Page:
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Dessie all set for the biggest gig in town

Even for such an old media hand the scrutiny as Dub boss will be a new experience for Farrell


Dessie Farrell will be under huge scrutiny over the coming months, starting with the game against Longford next Saturday

Dessie Farrell will be under huge scrutiny over the coming months, starting with the game against Longford next Saturday

Dessie Farrell will be under huge scrutiny over the coming months, starting with the game against Longford next Saturday

As Dessie Farrell ponders his maiden voyage of discovery in the Dublin hotseat, he may well hark back to his own playing baptism in blue and wonder if the two events are galaxies apart.

"I don't recall any particular fuss leading up to the game, despite the fact that it was going to be my senior championship debut," he wrote, recounting Dublin's 1992 Leinster SFC opener against Offaly in Tullamore.

"There was nothing like today's media focus," he pointed out. "Now, it is customary for every new Dublin player to be thrust into the spotlight, analysed and rated, before he's even kicked a ball in anger at the top level."

This account, courtesy of Dessie: Tangled Up in Blue, was published in 2005.

For the record, the build-up wasn't entirely uneventful - en route to his debut, a car sped through a junction and ploughed into the Dublin team bus. Can you imagine the live-streaming bedlam if such a crash happened today?

It's hard to comprehend just how much the media landscape has altered in the 15 years since Farrell's autobiography hit the bookshelves. There was no such thing as Twitter in 2005. There was no GAA manager warning his dressing room about the reputation-destroying dangers of WhatsApp.

And that's only the players.


Now consider how the spotlight on a rookie Dublin player back in Farrell's era is but a low-wattage fraction of the blinding glare of attention that greets a new Dublin manager today.

Add the fact that you're replacing the most successful Dublin manager ever, a history-maker boasting a near-unblemished championship CV.

Top it all off with the hurried time-scale: you only got the green light in mid-December, leaving scant opportunity to prepare (let alone fine-tune) for the fast-approaching Allianz League.

As for the semi-final of the Bord na Móna O'Byrne Cup, coming just a fortnight before the league's high-profile launch against Kerry, it's safe to surmise that this will not be the 'real Dublin' that takes the field in Glennon Brothers Pearse Park on Saturday (2pm).

The five-in-a-row heroes have yet to jet back from Bali. The side chosen for combat in the midlands will be similar in developmental composition, whatever about personnel, to the most recent Dublin entries in the O'Byrne Cup.

But whereas Jim Gavin didn't even take charge for the past three renditions, Farrell will be at the coalface.

Will the media be rushing to instant judgement? No; at least not the majority in what you might describe as traditional forms of communication.

Even the most sensationalist among us appreciate that what happens in January - let alone February and March - will tell us very little of what to expect from Dessie's Dublin as they embark on the 'Search for Six' this summer.

But all media - print, broadcast and online - will be in a rush to deliver instant commentary on the launch of this new Dublin era in Pearse Park, where Leinster Council safety officers have been busy evaluating the press box for fear of life-threatening congestion (we kid you, just about).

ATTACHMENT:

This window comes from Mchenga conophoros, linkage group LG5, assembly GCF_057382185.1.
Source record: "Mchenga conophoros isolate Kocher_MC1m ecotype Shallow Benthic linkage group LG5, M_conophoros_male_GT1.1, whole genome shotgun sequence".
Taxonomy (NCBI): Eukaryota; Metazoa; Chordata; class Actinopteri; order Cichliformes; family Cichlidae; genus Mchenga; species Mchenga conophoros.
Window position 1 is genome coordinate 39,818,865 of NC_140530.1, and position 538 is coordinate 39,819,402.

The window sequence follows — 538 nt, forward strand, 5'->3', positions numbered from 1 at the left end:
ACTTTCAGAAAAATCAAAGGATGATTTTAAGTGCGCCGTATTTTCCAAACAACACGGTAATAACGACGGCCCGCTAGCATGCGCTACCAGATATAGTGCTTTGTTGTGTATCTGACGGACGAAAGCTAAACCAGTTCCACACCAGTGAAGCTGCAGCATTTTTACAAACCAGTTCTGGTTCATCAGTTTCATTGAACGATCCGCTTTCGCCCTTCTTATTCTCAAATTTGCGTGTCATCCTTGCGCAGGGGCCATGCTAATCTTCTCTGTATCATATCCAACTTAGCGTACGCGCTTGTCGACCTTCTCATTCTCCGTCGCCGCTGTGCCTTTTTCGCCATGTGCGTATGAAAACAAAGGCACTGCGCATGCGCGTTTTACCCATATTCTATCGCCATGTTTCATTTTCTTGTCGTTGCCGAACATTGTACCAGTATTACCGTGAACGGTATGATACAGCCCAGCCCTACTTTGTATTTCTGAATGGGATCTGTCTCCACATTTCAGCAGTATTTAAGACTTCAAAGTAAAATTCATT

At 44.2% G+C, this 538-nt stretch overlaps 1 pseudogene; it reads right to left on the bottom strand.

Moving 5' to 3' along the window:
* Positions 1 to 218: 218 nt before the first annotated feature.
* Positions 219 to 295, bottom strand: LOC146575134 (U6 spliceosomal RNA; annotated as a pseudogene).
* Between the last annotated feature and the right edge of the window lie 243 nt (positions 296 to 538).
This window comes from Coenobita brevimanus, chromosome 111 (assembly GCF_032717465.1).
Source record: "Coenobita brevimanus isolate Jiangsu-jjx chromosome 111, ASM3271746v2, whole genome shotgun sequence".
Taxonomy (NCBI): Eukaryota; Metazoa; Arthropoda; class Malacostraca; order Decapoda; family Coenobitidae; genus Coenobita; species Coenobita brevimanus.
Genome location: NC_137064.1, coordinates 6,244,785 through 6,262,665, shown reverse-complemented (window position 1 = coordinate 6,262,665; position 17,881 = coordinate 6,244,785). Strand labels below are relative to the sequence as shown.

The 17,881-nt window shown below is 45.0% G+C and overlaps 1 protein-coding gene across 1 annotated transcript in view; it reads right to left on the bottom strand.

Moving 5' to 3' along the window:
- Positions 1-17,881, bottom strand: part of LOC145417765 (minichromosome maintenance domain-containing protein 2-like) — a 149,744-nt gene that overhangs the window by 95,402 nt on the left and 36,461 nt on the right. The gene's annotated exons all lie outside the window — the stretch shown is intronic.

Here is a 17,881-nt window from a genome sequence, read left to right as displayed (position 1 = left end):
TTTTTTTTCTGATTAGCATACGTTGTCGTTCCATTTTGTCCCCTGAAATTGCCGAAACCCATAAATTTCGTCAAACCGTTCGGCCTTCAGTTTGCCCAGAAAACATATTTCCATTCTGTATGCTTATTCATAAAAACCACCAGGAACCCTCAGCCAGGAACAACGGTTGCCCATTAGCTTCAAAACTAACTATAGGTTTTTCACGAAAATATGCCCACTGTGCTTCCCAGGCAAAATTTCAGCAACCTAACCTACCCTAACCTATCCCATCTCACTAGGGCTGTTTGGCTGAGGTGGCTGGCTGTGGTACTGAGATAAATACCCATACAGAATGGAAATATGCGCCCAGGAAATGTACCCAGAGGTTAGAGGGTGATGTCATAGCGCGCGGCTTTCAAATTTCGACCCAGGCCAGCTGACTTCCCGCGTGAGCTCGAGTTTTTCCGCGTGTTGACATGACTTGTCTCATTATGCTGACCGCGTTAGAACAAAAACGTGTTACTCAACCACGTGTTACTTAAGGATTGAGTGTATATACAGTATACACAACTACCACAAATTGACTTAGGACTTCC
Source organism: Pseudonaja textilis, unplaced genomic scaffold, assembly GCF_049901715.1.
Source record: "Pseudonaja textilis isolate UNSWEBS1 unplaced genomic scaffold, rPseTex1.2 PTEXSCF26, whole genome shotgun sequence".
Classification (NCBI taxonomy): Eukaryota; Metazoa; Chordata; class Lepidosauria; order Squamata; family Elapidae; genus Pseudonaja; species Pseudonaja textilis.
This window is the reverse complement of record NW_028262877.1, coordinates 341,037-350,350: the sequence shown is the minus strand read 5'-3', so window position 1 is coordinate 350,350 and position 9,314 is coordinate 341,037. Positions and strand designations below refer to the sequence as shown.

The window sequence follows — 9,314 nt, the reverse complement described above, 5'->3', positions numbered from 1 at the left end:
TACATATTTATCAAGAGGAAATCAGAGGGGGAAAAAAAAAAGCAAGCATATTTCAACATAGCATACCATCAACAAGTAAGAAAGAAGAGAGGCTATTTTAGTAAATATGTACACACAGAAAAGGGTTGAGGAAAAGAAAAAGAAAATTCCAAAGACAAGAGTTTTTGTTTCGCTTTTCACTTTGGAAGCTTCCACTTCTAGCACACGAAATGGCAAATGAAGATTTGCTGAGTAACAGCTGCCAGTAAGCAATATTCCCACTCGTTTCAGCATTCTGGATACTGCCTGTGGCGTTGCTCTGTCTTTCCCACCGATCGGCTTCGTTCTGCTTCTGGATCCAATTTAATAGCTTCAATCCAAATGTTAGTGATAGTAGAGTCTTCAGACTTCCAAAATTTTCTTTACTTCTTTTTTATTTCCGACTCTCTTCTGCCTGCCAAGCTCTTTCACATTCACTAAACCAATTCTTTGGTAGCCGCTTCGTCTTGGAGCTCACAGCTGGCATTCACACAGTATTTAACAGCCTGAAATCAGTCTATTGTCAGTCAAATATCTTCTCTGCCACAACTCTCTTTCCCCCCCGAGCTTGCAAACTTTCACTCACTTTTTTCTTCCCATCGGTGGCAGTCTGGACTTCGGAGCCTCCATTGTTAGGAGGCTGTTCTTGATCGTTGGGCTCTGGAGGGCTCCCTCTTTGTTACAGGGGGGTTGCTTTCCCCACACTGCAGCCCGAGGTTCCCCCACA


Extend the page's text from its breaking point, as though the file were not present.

Come match day, the media will examine Farrell's body language on the line, sure to discover a more animated presence than his predecessor - if only because no one will ever match Gavin's Zen-like inscrutability.

They will parse every post-match answer - and there are bound to be many questions, given that the new boss has yet to speak in public, has yet to unveil his management team, has yet to offer even the merest morsel of information about his likely league squad.

This information vacuum has been filled by fretful prognostications on the health of Stephen Cluxton's arm - all because he was photographed sporting a sling - but no hard news. Likewise, everyone is guessing about the make-up of Farrell's back-room team.


The strongest speculation swirling in the Donnycarney ether, right now, centres on the likely involvement of Mick Galvin (a long-time comrade of Farrell, on the pitch with Na Fianna and Dublin and more recently on the line with the county U21s) and Shane O'Hanlon (a selector under Gavin, lauded for his key logistical input).

But, as we write, there has been no official announcement.

Farrell is sure to keep cards pinned close to his chest. From his years of involvement with Dublin, as player, captain and under-age manager, and as voice of the Gaelic Players Association, he has vast experience of dealing with the media.

And yet none of the above comes close to the 24-7 scrutiny that goes with managing the entity once memorably described by Tommy Lyons as "the biggest gig in town".

As ever, results will dictate how this relationship unfolds.

The media will give Farrell time - but not endless amounts of it.

As for the uncontrollable beast of social media, you can be guaranteed that several tunnel-visioned trolls will be demanding the manager's head if Dublin's fringe performers happen to suffer stage fright on Saturday. For when the great Twittersphere collides with the shadow-boxing world of the O'Byrne Cup, all bets are off.